Custom Search

Look and Feel

This page describes how to customize the appearance of your search engine using the context file, which is the XML specification for your search engine.

Contents

Overview

In addition to using the Google Custom Search Control Panel, you can control the look and feel of your search engine by editing the context XML file. (Learn more about the advantages and disadvantage of each format in The Basics page.) If you are not familiar with context files, read Context: Defining a Search Engine.

For even more flexibility in how your search engine is displayed, you can use the Google Custom Search Element, which enables you to embed Google Custom Search in your webpage and other applications using Javascript.

If you don't have Site Search, consider upgrading your Custom Search account. In addition to giving you the option of not having ads displayed, Site Search gives you access to XML feeds of the search results, which you can then render to match the look and feel of your site. Refer to the XML API reference to implement additional level of customization in your Site Search search engine. If your webpages also include structured data, you can create snippets with richer presentation and custom content. More information about customizing your results snippets.

Before you start designing the look and feel of your custom search engine, read Guidelines for implementing Google Custom Search. It's a short document that tells you how you should handle Google branding and attribution.

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The LookAndFeel Element

In the context file, all look-and-feel specifications are defined by the LookAndFeel element under CustomSearchEngine. This element determines whether ads are displayed, how the search results section are rendered, and how individual search results are displayed. The following example shows all the attributes and child elements of the LookAndFeel element.

<CustomSearchEngine ... >
  <Title>...</Title>
  <Description>...</Description>
  <Context>
     ...
  </Context>
  <LookAndFeel nonprofit="false" googlebranding="watermark"
      element_layout="1" theme="1" custom_theme="false" text_font="Arial, sans-serif"/>
    <Logo />
    <Colors url="#3366cc"
            background="#FFFFFF"
            border="#336699"
            title="#0000CC"
            text="#000000"
            visited="#ffbd10"
            title_hover="#0000CC"
            title_active="#0000CC"/>
    <Promotions title_color="#006600"
                title_visited_color="#663399"
                url_color="#3366ff"
                background_color="#FFFFFF"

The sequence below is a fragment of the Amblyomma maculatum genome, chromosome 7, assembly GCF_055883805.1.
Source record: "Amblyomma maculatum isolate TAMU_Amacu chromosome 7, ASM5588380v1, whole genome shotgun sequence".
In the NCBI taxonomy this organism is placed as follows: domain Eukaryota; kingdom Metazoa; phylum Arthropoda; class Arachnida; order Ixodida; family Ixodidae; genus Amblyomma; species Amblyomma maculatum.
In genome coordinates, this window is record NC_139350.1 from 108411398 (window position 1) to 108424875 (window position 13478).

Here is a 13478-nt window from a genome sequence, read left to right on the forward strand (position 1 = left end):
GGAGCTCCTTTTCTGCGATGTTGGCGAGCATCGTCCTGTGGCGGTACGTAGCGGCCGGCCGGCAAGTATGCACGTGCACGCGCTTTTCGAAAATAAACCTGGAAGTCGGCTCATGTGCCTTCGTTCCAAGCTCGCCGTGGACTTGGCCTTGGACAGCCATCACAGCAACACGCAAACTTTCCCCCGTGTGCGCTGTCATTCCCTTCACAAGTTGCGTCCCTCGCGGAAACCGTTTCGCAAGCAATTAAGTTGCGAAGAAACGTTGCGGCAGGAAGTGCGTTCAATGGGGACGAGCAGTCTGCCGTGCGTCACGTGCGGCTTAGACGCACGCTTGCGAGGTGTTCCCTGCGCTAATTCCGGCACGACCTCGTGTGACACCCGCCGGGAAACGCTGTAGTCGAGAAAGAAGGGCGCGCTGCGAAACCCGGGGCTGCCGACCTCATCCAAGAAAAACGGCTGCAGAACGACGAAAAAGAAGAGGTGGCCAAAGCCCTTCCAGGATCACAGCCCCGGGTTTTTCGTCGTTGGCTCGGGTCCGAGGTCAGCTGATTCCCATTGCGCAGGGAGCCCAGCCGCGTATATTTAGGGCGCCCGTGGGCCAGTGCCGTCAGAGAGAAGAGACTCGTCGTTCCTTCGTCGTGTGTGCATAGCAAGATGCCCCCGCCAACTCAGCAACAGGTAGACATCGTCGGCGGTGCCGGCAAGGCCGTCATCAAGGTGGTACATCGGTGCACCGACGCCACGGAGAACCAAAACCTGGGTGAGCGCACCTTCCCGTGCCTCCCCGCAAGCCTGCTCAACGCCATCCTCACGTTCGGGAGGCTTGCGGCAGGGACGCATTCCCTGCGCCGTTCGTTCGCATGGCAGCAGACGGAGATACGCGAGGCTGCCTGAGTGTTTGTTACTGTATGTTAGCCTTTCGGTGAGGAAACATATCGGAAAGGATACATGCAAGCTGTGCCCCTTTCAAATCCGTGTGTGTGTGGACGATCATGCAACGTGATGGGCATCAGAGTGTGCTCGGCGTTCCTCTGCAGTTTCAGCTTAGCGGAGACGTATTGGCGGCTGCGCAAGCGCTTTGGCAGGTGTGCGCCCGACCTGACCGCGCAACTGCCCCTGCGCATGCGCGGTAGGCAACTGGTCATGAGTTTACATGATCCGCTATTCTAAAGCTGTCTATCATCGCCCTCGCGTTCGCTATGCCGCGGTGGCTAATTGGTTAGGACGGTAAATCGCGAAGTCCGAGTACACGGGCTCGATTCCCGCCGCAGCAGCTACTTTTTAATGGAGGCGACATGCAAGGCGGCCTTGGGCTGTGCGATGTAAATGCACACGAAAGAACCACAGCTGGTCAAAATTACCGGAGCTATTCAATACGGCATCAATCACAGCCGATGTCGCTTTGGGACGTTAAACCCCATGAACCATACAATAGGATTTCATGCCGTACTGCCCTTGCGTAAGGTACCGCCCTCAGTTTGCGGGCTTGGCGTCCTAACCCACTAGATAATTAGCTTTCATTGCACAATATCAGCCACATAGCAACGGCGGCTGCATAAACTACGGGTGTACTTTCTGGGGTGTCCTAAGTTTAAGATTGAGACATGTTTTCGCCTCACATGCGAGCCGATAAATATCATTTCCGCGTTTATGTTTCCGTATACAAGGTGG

border_color="#ffff33"
                show_image="true"
                show_snippet="true"
                snippet_color="#330000"
                title_hover_color="#0000CC"
                title_active_color="#0000CC" />
    <SearchControls input_border_color="#BCCDF0"
                    button_border_color="#666666"
                    button_background_color="#CECECE"
                    tab_border_color="#E9E9E9"
                    tab_background_color="#E9E9E9"
                    tab_selected_border_color="#FF9900"
                    tab_selected_background_color="#FFFFFF" />
    <Results border_color="#FFFFFF"
             border_hover_color="#FFFFFF"
             background_color="#FFFFFF"
             background_hover_color="#FFFFFF" />
  </LookAndFeel>
  <AdSense />
  <EnterpriseAccount />
</CustomSearchEngine>

Not all of the LookAndFeel attributes and elements are relevant to all types of search engines. For example, the googlebranding attribute is used only for Google-hosted search engines and is ignored if your search engine is using the "Search element" hosting option.

When you download the context file of the search engine from the Advanced tab of the ControlPanel, you will find a fully defined LookAndFeel section. Even attributes and elements that are not relevant to the type of search engine that you have chosen will have defined values. Those are just the default values; ignore them. Pay attention only to the elements and attributes that affect your search-engine type.

The next sections discuss the following:

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The Attributes of the LookAndFeel Element

All the LookAndFeel attributes—except nonprofit—are optional; if you don't specify them, Custom Search will use the default values. For example, if you do not define the element_layout attribute of the LookAndFeel element, Custom Search will interpret that to mean that the element_layout value is "1". Not all attributes are relevant to all types of search engines.

According to how you defined the values of the attributes, Custom Search generates a set of code for the search box and search results. You can preview the generated code in the Get code tab of the Control Panel. You can can copy the generated code snippet and insert it in your webpage. To learn more, see Implementing the Design in Your Website. You can also retrieve the code programmatically. To learn more, see the Custom Search API Developer's Guide.

The following is an example of a LookAndFeel element with fully defined attributes:

<LookAndFeel code="4"
             nonprofit="false"
             googlebranding="watermark"
             element_layout="1"
             theme="1"
             custom_theme="false"
             text_font="Arial, sans-serif" />

The following table lists the attributes of CustomSearchEngine and their values.

Note: Define the values of only the attributes that are relevant to the hosting option you have selected. The Hosting options column tells you to which hosting options these attributes apply.

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Attribute Hosting options Description Value
code All Determines the hosting option for your search engine. To learn more about the different hosting options, see the Hosting the Results section.

Use one of the following values:

  • 1 - Google-hosted option.
  • 2 - Iframe option. Deprecated
  • 4 - Default. Search element.
nonprofit All If you are creating a search engine for a legitimate non-profit organization, you may use Google Custom Search without ads. If your custom search engine is not for a registered non-profit organization, but you do not want Google to display ads in the search results page, consider upgrading to Google Site Search.